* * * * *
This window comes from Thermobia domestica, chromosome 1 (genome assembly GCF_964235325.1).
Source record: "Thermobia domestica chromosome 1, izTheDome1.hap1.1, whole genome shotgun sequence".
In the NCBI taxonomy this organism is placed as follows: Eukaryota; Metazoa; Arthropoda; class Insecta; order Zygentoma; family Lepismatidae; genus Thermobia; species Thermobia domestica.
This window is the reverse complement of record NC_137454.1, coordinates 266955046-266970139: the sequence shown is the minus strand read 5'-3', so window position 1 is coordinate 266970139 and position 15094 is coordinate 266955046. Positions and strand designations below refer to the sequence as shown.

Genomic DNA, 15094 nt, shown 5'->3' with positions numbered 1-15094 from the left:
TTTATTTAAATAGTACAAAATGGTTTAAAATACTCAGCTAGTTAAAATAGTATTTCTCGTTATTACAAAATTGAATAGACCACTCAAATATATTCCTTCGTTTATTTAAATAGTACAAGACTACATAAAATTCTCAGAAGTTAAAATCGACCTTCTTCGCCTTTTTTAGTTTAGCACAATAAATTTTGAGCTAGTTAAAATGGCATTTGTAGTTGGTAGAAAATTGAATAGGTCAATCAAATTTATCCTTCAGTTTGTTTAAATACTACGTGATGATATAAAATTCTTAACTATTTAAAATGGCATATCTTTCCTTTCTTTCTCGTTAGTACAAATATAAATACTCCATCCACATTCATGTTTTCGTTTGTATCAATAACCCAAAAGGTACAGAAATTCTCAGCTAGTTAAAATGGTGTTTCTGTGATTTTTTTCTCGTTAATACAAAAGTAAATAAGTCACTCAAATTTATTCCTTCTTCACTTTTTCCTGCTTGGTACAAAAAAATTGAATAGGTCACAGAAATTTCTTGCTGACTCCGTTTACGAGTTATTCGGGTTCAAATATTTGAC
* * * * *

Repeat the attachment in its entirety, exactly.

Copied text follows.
This window comes from Thermobia domestica, chromosome 1 (genome assembly GCF_964235325.1).
Source record: "Thermobia domestica chromosome 1, izTheDome1.hap1.1, whole genome shotgun sequence".
In the NCBI taxonomy this organism is placed as follows: Eukaryota; Metazoa; Arthropoda; class Insecta; order Zygentoma; family Lepismatidae; genus Thermobia; species Thermobia domestica.
This window is the reverse complement of record NC_137454.1, coordinates 266955046-266970139: the sequence shown is the minus strand read 5'-3', so window position 1 is coordinate 266970139 and position 15094 is coordinate 266955046. Positions and strand designations below refer to the sequence as shown.

Genomic DNA, 15094 nt, shown 5'->3' with positions numbered 1-15094 from the left:
TTTATTTAAATAGTACAAAATGGTTTAAAATACTCAGCTAGTTAAAATAGTATTTCTCGTTATTACAAAATTGAATAGACCACTCAAATATATTCCTTCGTTTATTTAAATAGTACAAGACTACATAAAATTCTCAGAAGTTAAAATCGACCTTCTTCGCCTTTTTTAGTTTAGCACAATAAATTTTGAGCTAGTTAAAATGGCATTTGTAGTTGGTAGAAAATTGAATAGGTCAATCAAATTTATCCTTCAGTTTGTTTAAATACTACGTGATGATATAAAATTCTTAACTATTTAAAATGGCATATCTTTCCTTTCTTTCTCGTTAGTACAAATATAAATACTCCATCCACATTCATGTTTTCGTTTGTATCAATAACCCAAAAGGTACAGAAATTCTCAGCTAGTTAAAATGGTGTTTCTGTGATTTTTTTCTCGTTAATACAAAAGTAAATAAGTCACTCAAATTTATTCCTTCTTCACTTTTTCCTGCTTGGTACAAAAAAATTGAATAGGTCACAGAAATTTCTTGCTGACTCCGTTTACGAGTTATTCGGGTTCAAATATTTGAC